I would like it to appear to a certain program as if the network cable is unplugged, or there are no available network adapters.

The program has a relatively brief lifespan, too, so this would need to happen either just before or at the startup of the program itself.

Is this at all possible? The next best thing I can think of is just using a local VM with no assigned networking capability, but it would be nice to do this just on my machine.

  • Can you elaborate more on why you want to do this?
    – Zoredache
    Nov 26, 2013 at 20:05
  • 1
    Do you need to maintain network connectivity for other programs and processes? If not, then just disable the NIC before running this program and re-enable it when you're finished.
    – joeqwerty
    Nov 26, 2013 at 20:06
  • I don't suppose you're trying to block the licensing/registration mechanism of some program??
    – Chris S
    Nov 26, 2013 at 20:12
  • This is actually to discover which tests in a particular suite of tests (run from a harness which is the program in question) are hitting the network. I'm using a second computer and just disabling the adapter for now, but it would be nice if I could keep doing other work which requires the network while the tests run. Nov 26, 2013 at 21:52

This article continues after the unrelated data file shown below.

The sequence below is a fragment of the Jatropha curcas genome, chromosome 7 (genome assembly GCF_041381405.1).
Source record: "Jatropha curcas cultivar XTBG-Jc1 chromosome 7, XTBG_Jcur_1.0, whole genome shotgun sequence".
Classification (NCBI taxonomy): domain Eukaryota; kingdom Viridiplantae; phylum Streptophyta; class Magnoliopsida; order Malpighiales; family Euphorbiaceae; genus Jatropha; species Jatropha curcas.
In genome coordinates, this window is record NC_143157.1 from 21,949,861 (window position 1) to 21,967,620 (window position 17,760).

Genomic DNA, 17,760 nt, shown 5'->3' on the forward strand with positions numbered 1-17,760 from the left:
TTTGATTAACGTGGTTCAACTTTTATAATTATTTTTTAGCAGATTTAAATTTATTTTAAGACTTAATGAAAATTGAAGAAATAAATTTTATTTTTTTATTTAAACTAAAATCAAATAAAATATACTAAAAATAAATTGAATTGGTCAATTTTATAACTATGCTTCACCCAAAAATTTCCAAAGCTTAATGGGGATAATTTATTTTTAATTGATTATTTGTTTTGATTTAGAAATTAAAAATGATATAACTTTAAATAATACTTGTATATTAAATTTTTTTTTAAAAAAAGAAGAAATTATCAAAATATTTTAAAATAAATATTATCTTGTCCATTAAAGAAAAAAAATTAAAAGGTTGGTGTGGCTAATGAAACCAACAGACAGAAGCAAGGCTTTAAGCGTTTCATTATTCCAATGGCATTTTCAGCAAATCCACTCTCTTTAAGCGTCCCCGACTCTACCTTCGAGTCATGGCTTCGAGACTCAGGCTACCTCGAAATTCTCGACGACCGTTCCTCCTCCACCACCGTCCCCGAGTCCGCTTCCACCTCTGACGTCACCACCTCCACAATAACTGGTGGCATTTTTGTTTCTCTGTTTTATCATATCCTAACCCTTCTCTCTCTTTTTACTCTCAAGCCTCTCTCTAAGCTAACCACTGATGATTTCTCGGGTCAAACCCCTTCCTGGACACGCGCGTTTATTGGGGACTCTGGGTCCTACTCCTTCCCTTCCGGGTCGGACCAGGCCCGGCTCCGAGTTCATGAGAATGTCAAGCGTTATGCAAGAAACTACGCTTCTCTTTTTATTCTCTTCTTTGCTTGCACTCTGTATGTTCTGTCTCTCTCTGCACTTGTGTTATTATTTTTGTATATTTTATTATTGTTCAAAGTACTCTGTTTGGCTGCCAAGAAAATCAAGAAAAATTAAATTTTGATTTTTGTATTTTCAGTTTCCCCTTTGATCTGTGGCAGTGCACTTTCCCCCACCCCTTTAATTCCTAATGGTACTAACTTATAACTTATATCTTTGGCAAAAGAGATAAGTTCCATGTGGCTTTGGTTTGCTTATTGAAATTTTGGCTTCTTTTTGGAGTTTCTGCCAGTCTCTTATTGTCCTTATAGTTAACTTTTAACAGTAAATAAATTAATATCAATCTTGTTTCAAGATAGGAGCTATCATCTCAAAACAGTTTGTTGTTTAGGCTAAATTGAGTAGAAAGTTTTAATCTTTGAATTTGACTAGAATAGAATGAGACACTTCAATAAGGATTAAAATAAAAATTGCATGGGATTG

2 Answers 2


I don't know of any way to make the program think the NIC is unplugged. But you can create a Firewall rule to disallow all communications to a program, or select communications.


You could potentially use something like ForceBindIP for this. But I haven't seen that used in real "netadmin" worlds...just gaming, and that was YEARS ago.

The software homepage here: http://old.r1ch.net/stuff/forcebindip/

In theory you would setup a fake nic (MS Loopback adapter for instance) or maybe just one that is already unplugged if the machine has 2 nics. Then use ForceBindIP to bind the nic to the app. But realize you have to "call" the app using the ForceBindIP command. It isn't as simple as just running the app itself.

Your Answer

By clicking “Post Your Answer”, you agree to our terms of service and acknowledge that you have read and understand our privacy policy and code of conduct.

Not the answer you're looking for? Browse other questions tagged or ask your own question.